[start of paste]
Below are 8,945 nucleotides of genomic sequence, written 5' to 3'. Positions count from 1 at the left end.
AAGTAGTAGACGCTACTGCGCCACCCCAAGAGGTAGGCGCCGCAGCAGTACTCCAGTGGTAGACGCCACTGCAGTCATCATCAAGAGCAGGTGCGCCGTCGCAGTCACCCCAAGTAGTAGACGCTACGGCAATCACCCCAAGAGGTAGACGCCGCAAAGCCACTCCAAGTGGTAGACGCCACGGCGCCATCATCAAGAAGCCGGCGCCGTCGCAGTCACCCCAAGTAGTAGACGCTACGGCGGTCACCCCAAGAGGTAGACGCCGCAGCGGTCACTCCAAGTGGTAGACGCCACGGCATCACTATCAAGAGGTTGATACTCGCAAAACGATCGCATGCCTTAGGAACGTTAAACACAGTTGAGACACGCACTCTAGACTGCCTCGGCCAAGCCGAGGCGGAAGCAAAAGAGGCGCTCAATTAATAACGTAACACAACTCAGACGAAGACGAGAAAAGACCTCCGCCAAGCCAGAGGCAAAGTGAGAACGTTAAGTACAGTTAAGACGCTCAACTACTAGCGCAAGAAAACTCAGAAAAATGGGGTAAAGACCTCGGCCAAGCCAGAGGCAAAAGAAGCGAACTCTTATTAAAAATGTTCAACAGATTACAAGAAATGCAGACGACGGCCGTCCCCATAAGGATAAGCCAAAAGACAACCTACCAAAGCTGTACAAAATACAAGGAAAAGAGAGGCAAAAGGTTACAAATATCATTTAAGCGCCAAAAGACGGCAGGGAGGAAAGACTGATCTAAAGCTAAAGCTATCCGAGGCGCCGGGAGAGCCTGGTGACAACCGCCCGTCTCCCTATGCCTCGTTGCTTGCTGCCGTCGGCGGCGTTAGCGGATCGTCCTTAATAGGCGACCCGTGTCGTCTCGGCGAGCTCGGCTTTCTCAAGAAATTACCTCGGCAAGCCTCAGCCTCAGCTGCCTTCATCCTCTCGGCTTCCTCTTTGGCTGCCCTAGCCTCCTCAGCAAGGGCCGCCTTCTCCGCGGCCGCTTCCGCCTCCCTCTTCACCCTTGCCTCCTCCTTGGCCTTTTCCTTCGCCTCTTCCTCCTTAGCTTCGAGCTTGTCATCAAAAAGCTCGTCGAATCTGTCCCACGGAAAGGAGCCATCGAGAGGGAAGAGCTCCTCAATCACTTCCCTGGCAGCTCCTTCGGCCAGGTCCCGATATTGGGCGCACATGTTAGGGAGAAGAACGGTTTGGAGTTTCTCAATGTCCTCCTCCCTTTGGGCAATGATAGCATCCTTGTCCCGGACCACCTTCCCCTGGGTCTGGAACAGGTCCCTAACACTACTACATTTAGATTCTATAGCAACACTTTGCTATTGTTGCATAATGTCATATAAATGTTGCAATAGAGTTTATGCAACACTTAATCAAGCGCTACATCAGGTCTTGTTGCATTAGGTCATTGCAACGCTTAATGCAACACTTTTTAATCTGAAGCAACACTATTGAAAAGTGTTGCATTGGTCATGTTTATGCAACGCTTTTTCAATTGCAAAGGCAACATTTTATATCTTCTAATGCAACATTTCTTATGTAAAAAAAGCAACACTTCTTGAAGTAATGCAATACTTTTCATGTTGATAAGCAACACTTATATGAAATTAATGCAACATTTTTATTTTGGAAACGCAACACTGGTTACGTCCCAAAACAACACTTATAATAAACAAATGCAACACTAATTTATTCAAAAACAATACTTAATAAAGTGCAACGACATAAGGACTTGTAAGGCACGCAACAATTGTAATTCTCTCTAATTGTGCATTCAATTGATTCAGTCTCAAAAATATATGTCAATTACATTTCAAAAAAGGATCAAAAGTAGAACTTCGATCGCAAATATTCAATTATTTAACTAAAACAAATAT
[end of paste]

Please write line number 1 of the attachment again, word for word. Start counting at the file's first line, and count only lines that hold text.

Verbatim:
Below are 8,945 nucleotides of genomic sequence, written 5' to 3'. Positions count from 1 at the left end.